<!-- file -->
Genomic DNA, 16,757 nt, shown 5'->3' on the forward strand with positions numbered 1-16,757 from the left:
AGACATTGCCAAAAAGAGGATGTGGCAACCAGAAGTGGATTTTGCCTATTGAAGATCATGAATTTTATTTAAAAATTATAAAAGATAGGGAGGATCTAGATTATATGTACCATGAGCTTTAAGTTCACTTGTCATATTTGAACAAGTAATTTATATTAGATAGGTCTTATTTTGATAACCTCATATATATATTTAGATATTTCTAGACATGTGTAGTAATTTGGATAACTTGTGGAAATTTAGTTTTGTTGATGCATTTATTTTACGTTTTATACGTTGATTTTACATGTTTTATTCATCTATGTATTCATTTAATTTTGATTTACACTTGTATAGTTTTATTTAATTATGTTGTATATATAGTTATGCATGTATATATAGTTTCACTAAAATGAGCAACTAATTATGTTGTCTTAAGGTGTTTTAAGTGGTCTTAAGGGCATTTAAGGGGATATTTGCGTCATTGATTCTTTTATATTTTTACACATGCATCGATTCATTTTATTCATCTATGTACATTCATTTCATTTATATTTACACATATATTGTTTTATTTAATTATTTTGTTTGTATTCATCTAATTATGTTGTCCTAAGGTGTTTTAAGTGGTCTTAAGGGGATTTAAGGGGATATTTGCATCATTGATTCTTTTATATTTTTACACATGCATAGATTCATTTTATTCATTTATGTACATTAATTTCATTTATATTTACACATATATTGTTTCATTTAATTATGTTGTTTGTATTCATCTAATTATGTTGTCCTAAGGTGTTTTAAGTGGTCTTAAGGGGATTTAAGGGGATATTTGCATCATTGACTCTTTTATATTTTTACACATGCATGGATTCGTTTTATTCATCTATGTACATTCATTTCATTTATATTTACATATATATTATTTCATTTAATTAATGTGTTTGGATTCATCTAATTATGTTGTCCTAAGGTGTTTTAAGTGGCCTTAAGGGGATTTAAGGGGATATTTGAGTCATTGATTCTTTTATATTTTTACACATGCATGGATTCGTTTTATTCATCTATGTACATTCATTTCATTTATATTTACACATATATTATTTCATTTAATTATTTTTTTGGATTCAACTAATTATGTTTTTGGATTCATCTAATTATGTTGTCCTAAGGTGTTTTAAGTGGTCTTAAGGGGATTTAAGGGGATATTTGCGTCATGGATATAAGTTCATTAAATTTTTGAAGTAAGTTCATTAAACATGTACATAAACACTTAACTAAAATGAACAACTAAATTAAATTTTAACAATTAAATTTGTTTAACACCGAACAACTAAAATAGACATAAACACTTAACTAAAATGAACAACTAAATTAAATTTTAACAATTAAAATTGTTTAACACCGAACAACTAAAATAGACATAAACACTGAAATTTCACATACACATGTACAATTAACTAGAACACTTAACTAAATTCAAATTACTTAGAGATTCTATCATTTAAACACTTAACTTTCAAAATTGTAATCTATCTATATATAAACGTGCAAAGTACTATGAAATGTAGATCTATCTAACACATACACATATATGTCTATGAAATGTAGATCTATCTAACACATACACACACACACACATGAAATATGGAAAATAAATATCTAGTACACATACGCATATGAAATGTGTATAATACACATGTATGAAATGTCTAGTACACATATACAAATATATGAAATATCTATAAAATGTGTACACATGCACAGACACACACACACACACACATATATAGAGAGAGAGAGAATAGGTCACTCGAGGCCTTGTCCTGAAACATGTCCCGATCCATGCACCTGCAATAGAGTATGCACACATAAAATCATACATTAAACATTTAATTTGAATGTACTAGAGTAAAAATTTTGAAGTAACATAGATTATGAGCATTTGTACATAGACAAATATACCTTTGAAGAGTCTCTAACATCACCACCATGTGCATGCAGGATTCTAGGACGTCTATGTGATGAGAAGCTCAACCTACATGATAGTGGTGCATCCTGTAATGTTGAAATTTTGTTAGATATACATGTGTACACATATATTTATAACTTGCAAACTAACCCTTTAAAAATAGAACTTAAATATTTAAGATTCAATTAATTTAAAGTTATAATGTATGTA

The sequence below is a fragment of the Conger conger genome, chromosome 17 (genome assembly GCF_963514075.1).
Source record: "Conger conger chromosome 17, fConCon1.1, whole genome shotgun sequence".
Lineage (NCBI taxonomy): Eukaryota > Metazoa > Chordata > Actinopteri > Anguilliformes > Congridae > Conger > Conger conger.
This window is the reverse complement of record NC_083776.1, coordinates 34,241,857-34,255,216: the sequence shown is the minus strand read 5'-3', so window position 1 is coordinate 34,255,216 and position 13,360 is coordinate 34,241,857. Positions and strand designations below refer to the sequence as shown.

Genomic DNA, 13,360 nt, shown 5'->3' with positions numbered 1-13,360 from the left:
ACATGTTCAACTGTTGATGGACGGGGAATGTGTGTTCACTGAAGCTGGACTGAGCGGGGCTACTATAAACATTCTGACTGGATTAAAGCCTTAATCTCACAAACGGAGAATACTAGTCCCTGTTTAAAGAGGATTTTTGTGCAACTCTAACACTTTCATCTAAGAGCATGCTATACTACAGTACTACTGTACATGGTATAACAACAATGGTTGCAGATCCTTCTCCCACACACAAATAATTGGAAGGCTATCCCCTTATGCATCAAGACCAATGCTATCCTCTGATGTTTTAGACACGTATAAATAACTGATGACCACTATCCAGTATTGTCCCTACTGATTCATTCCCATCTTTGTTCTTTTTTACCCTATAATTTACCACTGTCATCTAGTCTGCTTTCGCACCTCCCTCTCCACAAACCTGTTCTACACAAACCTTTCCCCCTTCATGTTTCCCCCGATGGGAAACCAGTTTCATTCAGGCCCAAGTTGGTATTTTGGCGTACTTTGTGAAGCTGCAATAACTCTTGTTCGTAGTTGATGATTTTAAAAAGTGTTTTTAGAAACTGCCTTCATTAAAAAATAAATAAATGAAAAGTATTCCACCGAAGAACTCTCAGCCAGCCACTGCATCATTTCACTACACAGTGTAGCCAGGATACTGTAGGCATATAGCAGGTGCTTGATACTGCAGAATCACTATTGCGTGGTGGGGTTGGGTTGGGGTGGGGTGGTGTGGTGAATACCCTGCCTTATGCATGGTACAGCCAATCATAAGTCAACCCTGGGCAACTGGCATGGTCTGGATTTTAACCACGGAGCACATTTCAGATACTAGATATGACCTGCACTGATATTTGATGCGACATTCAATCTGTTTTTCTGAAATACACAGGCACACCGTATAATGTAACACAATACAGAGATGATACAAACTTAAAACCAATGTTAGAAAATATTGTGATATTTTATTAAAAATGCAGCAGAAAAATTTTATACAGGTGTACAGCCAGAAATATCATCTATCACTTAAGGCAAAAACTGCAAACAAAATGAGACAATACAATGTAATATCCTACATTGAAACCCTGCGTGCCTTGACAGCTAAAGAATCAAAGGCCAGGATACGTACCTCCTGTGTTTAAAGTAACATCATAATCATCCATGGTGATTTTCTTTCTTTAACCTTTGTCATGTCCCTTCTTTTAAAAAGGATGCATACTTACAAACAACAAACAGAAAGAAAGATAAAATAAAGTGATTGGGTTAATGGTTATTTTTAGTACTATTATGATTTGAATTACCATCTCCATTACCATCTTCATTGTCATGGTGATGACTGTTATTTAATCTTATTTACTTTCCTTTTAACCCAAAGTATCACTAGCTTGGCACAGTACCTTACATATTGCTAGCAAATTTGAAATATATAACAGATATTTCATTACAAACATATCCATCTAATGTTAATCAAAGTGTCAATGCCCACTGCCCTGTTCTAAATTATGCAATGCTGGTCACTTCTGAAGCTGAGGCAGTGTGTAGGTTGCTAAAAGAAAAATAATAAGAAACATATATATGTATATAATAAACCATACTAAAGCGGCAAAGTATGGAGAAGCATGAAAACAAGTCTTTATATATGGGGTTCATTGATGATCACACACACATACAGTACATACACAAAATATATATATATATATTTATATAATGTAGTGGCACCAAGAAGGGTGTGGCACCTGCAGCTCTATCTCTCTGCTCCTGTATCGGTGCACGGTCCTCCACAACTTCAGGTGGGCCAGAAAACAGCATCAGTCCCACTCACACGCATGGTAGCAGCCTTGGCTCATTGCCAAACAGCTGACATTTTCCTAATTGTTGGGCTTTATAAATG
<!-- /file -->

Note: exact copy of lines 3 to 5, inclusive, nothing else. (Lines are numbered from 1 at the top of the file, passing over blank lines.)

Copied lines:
The sequence below is a fragment of the Conger conger genome, chromosome 17 (genome assembly GCF_963514075.1).
Source record: "Conger conger chromosome 17, fConCon1.1, whole genome shotgun sequence".
Lineage (NCBI taxonomy): Eukaryota > Metazoa > Chordata > Actinopteri > Anguilliformes > Congridae > Conger > Conger conger.